By Czeslaw Karkowski, Nowy Dziennik, June 4, 2004
Two years ago, Anna VanMatre showed her paintings from the cycle “No” at Gallery@49 (322 W. 49th Street). This year, her second exhibition in New York City (the artist lives and works in Cincinnati, Ohio), is entitled “In Time In Between” and once again presents the world of powerful and fascinating forces of nature. Previously, the theme of the cycle was water, and this time it is fire and smoke. In the seven paintings entitled “Metamorphoses-Fire” (reality of war-like, ecological disaster?) the viewer sees the world in its ultimate distraction, from which nothing has been saved and all is covered with flames (the only element of color) and masses of dark-grey clouds-smoke. The Installation “In Time In Between” are presented separately; hung right at the ceiling – painted on a special synthetic paper with rough cut edges – big, loosely hanging “pictures” of smoke. Suspended in different angles, the paintings create an effect of great depth, which seems to pull in the viewer.
Achieving three-dimensional character of the reality using two-dimensional medium seems to fascinate Anna VanMatre. In a couple of her collages, presented in New York, the artist applies multiple coatings, which, as an opening curtain under many stormy layers, reveal the core of matters – the ultimate character of what is important – peaceful, solid and uninterrupted. Anna sees the world as a theatrical structure with many drapes, behind which truth is hidden…the truth enveloped in so many cocoons and layers, wrapped in so many scales and influences that only a cataclysm could rip them all off.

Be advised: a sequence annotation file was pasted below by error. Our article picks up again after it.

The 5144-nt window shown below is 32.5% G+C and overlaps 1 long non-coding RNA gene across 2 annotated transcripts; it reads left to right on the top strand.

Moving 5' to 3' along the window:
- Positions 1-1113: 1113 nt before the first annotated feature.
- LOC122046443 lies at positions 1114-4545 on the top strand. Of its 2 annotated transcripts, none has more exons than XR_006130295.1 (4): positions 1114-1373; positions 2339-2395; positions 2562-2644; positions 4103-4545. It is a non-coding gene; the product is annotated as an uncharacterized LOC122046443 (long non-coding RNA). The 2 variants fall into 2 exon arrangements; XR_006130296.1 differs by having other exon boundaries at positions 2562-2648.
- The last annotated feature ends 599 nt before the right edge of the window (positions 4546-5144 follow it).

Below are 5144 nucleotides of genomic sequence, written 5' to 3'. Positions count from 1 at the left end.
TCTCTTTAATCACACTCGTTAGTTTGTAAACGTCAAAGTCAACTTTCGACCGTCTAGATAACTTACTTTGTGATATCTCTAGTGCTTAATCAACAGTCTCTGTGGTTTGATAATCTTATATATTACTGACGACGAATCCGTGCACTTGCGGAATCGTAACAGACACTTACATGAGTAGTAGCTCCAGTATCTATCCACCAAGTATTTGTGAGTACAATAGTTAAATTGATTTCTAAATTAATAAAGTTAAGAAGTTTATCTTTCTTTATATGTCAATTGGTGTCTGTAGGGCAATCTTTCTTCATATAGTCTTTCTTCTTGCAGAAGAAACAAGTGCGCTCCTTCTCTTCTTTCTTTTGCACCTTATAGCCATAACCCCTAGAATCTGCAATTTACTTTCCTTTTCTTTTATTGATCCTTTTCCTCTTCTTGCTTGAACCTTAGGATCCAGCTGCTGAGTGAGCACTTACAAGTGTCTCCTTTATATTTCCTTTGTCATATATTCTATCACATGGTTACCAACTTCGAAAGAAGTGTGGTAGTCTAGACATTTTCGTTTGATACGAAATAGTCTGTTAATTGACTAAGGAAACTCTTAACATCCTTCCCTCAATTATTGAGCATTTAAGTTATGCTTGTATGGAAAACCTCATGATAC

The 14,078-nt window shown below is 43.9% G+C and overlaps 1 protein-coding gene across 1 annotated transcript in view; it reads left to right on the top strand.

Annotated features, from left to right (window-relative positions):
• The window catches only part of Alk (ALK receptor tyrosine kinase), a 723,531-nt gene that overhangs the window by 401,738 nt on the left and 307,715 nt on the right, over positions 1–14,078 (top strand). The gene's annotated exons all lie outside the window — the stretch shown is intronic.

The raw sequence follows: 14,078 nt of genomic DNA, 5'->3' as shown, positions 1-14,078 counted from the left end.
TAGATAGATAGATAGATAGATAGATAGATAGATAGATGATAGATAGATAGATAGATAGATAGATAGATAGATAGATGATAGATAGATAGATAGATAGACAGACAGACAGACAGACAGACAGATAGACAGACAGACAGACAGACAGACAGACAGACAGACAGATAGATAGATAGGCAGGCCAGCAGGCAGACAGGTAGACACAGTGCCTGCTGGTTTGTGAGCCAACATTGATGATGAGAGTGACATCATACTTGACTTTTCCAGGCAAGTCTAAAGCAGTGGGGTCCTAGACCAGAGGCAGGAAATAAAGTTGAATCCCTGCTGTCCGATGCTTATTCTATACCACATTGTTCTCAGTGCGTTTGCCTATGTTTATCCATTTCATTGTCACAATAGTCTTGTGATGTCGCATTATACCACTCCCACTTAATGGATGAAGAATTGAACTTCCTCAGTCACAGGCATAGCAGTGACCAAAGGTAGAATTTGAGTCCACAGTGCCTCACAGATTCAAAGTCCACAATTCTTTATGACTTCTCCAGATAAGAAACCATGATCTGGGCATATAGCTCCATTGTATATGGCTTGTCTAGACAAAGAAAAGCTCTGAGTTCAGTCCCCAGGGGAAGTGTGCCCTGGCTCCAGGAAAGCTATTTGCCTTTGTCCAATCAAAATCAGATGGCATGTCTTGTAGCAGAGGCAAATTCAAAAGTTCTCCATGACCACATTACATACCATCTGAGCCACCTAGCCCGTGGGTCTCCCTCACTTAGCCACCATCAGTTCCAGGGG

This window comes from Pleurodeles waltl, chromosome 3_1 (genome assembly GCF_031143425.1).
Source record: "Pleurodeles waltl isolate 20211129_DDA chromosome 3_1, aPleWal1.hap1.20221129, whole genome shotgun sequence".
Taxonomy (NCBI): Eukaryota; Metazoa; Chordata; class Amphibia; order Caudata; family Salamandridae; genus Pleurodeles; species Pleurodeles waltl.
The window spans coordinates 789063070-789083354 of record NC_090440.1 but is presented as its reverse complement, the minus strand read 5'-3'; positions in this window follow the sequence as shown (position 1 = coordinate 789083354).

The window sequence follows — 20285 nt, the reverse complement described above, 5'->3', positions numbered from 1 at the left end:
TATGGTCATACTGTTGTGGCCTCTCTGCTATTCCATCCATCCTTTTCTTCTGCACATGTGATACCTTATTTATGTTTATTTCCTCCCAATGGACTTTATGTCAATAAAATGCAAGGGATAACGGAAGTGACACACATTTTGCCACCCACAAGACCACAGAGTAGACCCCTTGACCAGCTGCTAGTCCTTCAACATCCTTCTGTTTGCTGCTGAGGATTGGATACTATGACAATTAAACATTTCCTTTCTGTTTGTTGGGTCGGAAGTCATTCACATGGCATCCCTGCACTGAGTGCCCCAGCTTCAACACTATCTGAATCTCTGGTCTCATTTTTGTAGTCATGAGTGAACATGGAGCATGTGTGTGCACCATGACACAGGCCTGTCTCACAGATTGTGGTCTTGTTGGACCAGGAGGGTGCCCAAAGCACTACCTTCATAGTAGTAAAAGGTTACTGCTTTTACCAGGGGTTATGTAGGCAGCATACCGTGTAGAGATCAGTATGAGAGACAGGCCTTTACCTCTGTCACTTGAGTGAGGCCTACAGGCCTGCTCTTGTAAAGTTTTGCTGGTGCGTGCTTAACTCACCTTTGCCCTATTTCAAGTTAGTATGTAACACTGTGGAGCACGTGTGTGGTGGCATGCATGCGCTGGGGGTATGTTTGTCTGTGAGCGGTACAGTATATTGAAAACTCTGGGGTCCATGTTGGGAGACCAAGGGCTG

The world of the artistic imagination of Anna VanMatre is the reality of a cosmic catastrophe, reality of enormous and furious natural forces in their frontal attack. These forces can be strong and destructive but at the same time creative. Therefore, it is the world in creation, when the old forms are destroyed and shattered into dust, into gassy cloud of elements, so that they can reform into different configurations and become something new.
It is, however, important to remember that the art of Anna VanMatre is abstraction that stimulates the viewer’s individual imagination which, in turn, gives the artworks various meanings. Anna works mainly in black and white, only rarely applying some color – rather to emphasize the shades of black and white than to present color itself. Sometimes the color in her art plays the role of a destination point – an ultimate and final layer after the removal of each rough and clumsy one. The less of the color used the stronger accent it becomes among the darkness of the whole composition.
Anna VanMatre (is now showing many of her smaller artworks in addition to her bigger “clouds-smoke.”) loves gigantic, elongated compositions, but it is often simply impossible to present them in the smaller Manhattan galleries.
Translated by Amalia VanMatre